A new TB vaccine – is it cost-effective and efficient?


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A new vaccine against tuberculosis may prove to be a cost-effective and efficient preventative management strategy for a pandemic that has been overshadowed by the dawn of COVID-19.

The COVID-19 pandemic has drawn, justifiably, much needed research attention away from other disease areas including tuberculosis (TB) research. Mycobacterium tuberculosis has taken advantage of the shortage of attention from respiratory clinicians and scientists. Increasing deaths from TB in 2021 followed by a negatively impacted treatment and diagnosis platforms are some of the main areas of concern exacerbated by the lockdowns and overburdened healthcare systems. In addition, the increase in poverty, malnutrition and resultant lung damage from COVID-19 will only aid to the burden of TB due to increase vulnerability.

It is still a global priority, despite our ongoing battle with COVID-19, to achieve our Sustainable Development Goal targets for 2030 i.e. reduce TB deaths by 90%, cut new cases by 80%, and to ensure nobody faces catastrophic expenses due to TB. Vaccines may be the best hope for achieving this goal.

Currently the only licensed vaccine available against TB is the Bacille Calmette–Guérin (BCG). However, BCG protecting does not last and does not protect adults from TB in adulthood, therefore a vaccine which to prevent TB disease after childhood is needed.

A new M72/AS01E vaccine was developed in 2019 and caused a stir within the TB field showing that it was 50% efficacious in preventing TB disease in sub-Saharan Africa. The efficacy and cost-effectiveness of this vaccine needs to be proven in a bigger trial.

In a new study, Harris, et al., investigated the potential health impact and cost-effectiveness of the M72/AS01E vaccine in two high burden TB countries: India and South Africa (Figure 1 and Figure 2). They reported that the M72/AS01E would be a great potential investment for vaccine developers and health systems, particularly if shown to induce protection among TB-uninfected people.

Figure 1: Cost effectiveness planes and cost-effectiveness acceptability curves for vaccination scenarios in South Africa. Top row (panels 1–3) shows costeffectiveness planes (scatter plot) and cost-effectiveness acceptability curves (line graph) for three scenarios with pre- and post-infection vaccine efficacy. Bottom row (panels 4–6) shows cost-effectiveness planes and cost-effectiveness acceptability curves for three scenarios of post-infection-only vaccine efficacy. P&PI denotes vaccine with pre- and post-infection. PI denotes vaccine with post-infection efficacy only. DALY disability-adjusted life year, USD United States Dollars, WTP willingness to pay (Harries, et al., 2022).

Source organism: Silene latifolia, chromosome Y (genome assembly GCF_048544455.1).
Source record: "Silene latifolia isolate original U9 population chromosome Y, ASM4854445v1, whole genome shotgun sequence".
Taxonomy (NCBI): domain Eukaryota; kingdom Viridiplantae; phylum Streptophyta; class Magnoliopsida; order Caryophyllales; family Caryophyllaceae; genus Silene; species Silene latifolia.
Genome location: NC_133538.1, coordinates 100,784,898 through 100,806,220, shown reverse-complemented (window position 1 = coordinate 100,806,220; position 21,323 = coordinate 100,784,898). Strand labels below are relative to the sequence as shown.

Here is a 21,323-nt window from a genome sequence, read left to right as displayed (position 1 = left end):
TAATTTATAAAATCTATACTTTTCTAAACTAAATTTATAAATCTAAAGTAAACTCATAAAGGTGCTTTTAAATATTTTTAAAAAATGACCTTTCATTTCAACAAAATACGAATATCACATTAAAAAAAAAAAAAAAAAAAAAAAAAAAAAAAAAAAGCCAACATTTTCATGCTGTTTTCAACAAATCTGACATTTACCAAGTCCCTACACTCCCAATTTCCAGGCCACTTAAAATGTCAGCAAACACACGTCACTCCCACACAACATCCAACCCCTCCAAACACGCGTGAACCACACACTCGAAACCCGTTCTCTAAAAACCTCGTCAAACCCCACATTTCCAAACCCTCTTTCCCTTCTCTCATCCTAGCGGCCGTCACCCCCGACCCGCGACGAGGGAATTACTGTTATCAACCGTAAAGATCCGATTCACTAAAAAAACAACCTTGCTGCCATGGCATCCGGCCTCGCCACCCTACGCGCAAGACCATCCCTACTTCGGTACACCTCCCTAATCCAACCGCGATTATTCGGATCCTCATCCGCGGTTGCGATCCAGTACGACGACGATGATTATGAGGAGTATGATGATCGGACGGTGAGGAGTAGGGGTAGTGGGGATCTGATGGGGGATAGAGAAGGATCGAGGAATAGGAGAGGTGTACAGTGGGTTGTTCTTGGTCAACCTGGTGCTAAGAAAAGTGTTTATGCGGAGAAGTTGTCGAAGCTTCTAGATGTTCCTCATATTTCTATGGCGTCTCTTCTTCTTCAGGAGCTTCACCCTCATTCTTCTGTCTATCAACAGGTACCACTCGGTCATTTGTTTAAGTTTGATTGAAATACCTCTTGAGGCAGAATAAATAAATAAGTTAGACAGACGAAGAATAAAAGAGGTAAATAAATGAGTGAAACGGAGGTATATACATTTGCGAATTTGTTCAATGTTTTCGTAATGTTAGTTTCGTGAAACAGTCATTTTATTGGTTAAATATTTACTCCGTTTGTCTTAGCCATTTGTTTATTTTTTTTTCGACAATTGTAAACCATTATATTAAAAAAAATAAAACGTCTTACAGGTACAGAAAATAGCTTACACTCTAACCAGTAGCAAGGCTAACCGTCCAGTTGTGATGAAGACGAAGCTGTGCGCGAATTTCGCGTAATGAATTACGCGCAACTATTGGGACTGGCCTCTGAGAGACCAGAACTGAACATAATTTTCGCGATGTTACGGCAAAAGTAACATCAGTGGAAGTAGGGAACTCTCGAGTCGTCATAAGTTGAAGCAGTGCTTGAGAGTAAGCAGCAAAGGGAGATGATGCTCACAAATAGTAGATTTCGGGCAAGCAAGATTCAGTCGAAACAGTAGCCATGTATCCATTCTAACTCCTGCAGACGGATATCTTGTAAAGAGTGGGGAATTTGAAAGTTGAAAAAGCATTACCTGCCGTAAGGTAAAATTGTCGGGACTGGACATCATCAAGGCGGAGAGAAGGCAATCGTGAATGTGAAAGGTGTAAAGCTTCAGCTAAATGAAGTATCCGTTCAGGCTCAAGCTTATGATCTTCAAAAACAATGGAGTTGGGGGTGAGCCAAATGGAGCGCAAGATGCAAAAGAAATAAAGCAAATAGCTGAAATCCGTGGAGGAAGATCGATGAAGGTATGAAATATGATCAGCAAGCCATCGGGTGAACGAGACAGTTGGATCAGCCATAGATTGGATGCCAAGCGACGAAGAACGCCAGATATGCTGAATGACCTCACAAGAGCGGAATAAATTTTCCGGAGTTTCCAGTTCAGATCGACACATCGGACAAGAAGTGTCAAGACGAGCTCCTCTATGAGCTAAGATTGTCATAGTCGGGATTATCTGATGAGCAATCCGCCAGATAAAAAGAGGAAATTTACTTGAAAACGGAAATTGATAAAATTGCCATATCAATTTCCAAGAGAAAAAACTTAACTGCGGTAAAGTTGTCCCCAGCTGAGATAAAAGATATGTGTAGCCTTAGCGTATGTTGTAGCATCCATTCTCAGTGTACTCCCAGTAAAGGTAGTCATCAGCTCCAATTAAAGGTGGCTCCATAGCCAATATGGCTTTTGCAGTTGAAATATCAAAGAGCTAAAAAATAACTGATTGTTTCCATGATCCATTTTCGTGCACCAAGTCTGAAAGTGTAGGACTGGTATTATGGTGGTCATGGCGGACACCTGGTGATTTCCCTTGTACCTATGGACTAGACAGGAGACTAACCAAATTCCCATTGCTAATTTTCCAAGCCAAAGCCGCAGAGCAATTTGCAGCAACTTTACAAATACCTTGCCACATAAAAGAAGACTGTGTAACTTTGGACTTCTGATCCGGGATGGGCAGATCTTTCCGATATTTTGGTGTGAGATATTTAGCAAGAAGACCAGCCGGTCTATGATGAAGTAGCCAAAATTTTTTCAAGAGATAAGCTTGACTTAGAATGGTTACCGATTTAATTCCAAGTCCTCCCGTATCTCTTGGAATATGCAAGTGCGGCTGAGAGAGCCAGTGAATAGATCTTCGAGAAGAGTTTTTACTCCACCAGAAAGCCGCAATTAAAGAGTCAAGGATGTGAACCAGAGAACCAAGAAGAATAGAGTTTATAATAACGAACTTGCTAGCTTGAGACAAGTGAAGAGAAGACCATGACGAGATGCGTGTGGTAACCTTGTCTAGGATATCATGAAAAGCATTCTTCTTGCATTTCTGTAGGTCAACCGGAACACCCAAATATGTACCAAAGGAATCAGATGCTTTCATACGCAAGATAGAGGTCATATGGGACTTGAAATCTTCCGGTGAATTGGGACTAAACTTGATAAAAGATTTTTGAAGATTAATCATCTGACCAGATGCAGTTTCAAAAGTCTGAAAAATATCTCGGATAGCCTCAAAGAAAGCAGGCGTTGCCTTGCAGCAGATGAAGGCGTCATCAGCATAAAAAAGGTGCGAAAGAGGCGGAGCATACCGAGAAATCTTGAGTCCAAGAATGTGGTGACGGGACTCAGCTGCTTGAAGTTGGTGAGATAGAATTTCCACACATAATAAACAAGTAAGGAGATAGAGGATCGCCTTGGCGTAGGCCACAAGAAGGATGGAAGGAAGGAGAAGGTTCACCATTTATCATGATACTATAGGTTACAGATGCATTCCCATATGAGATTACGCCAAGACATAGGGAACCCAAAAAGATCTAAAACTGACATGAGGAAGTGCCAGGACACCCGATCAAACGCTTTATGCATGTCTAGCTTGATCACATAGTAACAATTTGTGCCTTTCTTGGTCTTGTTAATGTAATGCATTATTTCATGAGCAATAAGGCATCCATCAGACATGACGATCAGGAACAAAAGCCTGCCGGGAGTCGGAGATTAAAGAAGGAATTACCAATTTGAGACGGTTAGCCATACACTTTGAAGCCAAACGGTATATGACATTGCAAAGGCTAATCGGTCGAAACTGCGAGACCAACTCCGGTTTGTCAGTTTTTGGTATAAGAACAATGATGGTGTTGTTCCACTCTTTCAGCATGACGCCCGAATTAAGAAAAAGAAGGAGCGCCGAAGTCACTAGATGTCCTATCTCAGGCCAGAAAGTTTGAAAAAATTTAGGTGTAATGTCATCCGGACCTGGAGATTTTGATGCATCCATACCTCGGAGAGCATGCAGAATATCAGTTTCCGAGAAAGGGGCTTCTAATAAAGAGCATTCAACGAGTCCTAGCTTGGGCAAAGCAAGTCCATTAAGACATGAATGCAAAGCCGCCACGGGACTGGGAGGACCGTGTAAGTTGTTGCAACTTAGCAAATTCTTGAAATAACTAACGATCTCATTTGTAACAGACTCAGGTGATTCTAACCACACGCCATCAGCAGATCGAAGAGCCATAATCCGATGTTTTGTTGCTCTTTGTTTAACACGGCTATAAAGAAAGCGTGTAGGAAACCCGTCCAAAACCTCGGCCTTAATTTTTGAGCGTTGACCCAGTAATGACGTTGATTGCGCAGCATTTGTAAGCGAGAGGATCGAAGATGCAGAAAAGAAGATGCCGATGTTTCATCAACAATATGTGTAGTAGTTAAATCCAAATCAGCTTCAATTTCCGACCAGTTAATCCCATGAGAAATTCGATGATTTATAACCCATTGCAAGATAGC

Figure 2: Cost effectiveness planes showing incremental cost-effectiveness ratios for vaccine introduction scenarios in India. Top row (panels 1–3) shows cost-effectiveness planes (scatter plot) and cost-effectiveness acceptability curves (line graph) for three scenarios with pre- and post-infection vaccine efficacy. Bottom row (panels 4–6) shows cost-effectiveness planes and cost-effectiveness acceptability curves for three scenarios of post-infection-only vaccine efficacy. P&PI denotes vaccine with pre- and post-infection. PI denotes vaccine with post-infection efficacy only. DALY disability-adjusted life year, USD United States Dollars, WTP willingness to pay (Harris, et al., 2022).

 

How does this vaccine work? In this present study they modelled two vaccine scenarios. They found that routine vaccination of teenagers could have the greatest health impact and be most cost-effective in reducing TB deaths and disease. This would be key in protecting those at the age where TB infection is most common.

Currently the only results for the M72/AS01E vaccine show that it is effective for people previously infected with TB bacteria. One would hope that it is effective in people who have not yet been infected with TB, providing some protection. More time is needed to investigate this.

Learning from COVID-19 vaccinations, the success and failures, is imperative going forward. Vaccine education is key as well as engaging with communities, especially in lower-income countries. Prevention is the best method to reach our goals of eradicating TB. Vaccines like M72/AS01E, and other candidates, may be the solution in our battle to defeat TB.

 

Journal article: Harris, R, et al., 2022. Cost-effectiveness of routine adolescent vaccination with an M72/AS01E-like tuberculosis vaccine in South Africa and India. Nature Communications.

Summary by Stefan Botha

 
 
 
 
 
 
International Union of Immunological SocietiesUniversity of South AfricaInstitute of Infectious Disease and Molecular MedicineElizabeth Glazer Pediatric Aids FoundationStellenbosch University